Academic pharmacy

Whether it’s teaching, researching, practising or a mix of all three, Academic pharmacists enjoy exciting careers in universities, research institutes and other organisations throughout the world.

Academic pharmacists educate, train, assess and develop pharmacy students, pre-registration trainees, pharmacists and other healthcare professionals. You will use and apply your pharmacy knowledge and expertise to teach the next generation of pharmacists through a variety of teaching methods. Working alongside the wider educational team, you will update the degree programme and develop learning material to reflect changes in education and practice. Academics also offer general support to students and are often viewed as role models and mentors.

Teacher practitioners have a split role, spending on average around 60% of their time working in hospital, community or industrial pharmacy and 40% of the time as a lecturer.

Academic pharmacists are also thought of as researchers, as the role usually involves conducting some form of research, e.g. in a science based area of practice, drug design or pharmacy services. You will collect evidence, analyse it and use this data to make improvements to medicines and patient’s health. You will be thought of as an expert.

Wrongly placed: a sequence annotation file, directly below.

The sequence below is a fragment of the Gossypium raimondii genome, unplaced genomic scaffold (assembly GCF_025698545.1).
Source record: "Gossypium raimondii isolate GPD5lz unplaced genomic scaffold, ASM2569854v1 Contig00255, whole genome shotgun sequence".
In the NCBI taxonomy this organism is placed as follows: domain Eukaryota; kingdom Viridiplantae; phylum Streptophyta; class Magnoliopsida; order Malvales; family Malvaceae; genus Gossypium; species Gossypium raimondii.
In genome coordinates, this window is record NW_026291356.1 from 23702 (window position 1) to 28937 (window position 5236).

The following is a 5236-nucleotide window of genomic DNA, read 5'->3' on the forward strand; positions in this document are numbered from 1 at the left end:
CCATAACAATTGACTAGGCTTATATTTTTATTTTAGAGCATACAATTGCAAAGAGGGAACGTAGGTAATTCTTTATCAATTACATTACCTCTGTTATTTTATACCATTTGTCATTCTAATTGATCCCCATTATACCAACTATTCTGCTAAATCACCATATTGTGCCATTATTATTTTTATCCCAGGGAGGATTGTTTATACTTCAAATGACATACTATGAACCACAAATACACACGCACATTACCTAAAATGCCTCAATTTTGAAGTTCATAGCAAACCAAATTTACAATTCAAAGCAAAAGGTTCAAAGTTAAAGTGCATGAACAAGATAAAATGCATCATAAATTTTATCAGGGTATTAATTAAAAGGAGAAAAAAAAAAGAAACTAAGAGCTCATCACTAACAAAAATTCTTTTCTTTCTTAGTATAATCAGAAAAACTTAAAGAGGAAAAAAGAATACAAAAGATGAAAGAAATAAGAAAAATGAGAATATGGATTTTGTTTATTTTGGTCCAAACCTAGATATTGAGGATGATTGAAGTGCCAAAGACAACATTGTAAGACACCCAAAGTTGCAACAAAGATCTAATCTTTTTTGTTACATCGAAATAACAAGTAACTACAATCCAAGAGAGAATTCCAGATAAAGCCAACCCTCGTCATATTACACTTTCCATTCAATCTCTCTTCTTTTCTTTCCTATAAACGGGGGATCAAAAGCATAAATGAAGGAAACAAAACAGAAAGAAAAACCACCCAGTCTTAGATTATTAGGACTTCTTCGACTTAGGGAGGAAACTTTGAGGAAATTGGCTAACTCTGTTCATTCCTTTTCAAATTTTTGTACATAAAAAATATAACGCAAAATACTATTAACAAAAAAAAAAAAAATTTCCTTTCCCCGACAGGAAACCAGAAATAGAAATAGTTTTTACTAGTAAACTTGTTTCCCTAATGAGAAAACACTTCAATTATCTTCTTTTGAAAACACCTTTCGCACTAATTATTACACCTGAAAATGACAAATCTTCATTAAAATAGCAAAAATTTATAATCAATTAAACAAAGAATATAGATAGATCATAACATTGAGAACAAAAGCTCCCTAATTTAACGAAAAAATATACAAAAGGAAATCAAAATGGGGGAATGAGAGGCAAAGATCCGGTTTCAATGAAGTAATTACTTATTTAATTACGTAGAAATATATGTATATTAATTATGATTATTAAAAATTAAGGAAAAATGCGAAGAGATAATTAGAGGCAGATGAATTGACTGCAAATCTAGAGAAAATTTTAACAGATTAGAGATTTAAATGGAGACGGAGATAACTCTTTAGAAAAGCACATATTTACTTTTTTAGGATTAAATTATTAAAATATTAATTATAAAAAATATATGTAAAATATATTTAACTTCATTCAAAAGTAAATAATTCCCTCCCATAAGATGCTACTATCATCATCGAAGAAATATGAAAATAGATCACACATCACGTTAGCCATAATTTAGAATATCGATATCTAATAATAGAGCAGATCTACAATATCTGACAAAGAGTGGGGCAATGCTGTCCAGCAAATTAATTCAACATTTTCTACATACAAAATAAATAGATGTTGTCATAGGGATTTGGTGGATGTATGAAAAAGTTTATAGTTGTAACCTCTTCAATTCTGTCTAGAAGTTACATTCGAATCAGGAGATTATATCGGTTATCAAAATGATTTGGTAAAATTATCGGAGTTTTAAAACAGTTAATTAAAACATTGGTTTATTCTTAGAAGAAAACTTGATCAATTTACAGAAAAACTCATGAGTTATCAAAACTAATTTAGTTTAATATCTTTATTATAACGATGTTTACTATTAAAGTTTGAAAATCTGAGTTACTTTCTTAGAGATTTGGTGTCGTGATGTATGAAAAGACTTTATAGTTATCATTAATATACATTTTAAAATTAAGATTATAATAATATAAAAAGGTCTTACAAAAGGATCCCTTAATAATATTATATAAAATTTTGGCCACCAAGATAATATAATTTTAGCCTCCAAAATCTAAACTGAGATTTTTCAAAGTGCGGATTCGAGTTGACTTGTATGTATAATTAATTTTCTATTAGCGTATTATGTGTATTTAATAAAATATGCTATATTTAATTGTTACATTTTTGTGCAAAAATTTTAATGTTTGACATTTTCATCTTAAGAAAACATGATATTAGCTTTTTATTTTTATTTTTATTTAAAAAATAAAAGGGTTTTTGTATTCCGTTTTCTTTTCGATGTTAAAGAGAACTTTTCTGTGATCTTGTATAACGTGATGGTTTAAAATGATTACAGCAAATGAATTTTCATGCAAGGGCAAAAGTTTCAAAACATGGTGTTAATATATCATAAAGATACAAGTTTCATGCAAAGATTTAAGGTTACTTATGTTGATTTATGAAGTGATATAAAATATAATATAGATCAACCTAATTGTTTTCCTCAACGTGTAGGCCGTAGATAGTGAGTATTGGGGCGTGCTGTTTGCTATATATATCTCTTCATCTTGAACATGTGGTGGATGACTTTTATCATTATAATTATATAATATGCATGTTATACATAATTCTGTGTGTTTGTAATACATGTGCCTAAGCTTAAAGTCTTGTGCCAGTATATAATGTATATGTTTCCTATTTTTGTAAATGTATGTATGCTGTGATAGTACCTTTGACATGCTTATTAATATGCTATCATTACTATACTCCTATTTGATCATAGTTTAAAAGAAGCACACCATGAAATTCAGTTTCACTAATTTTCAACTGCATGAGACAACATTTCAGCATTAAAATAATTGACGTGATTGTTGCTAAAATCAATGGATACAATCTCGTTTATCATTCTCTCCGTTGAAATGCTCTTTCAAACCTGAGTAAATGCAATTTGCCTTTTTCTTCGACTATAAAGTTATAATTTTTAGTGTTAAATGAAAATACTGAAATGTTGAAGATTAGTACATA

Case study

Mahendra Patel
Academic, University of Huddersfield

Being an academic pharmacist has given me the fantastic opportunity of engaging at the very forefront of science, technology and practice sparing little chance for boredom to set in – without doubt it is a career that is rich in variety and individuality, offering stimulation and excitement throughout with uncompromising personal satisfaction and pride.

Academic pharmacists not only have highly regarded customary roles as lecturers and professors, some may decide to pursue senior management positions within the university and become heads of departments and schools. Others may choose to act as consultants and senior advisors for local, regional, national, and international organisations and institutions, as well as governmental bodies. Often they are at the cutting edge of the profession and are instrumental in influencing pharmacy development, policy, and practice. Their depth and breadth of knowledge in terms of teaching, research and health care service and utilisation can lead to various opportunities within science as well as professional practice.

Return To Top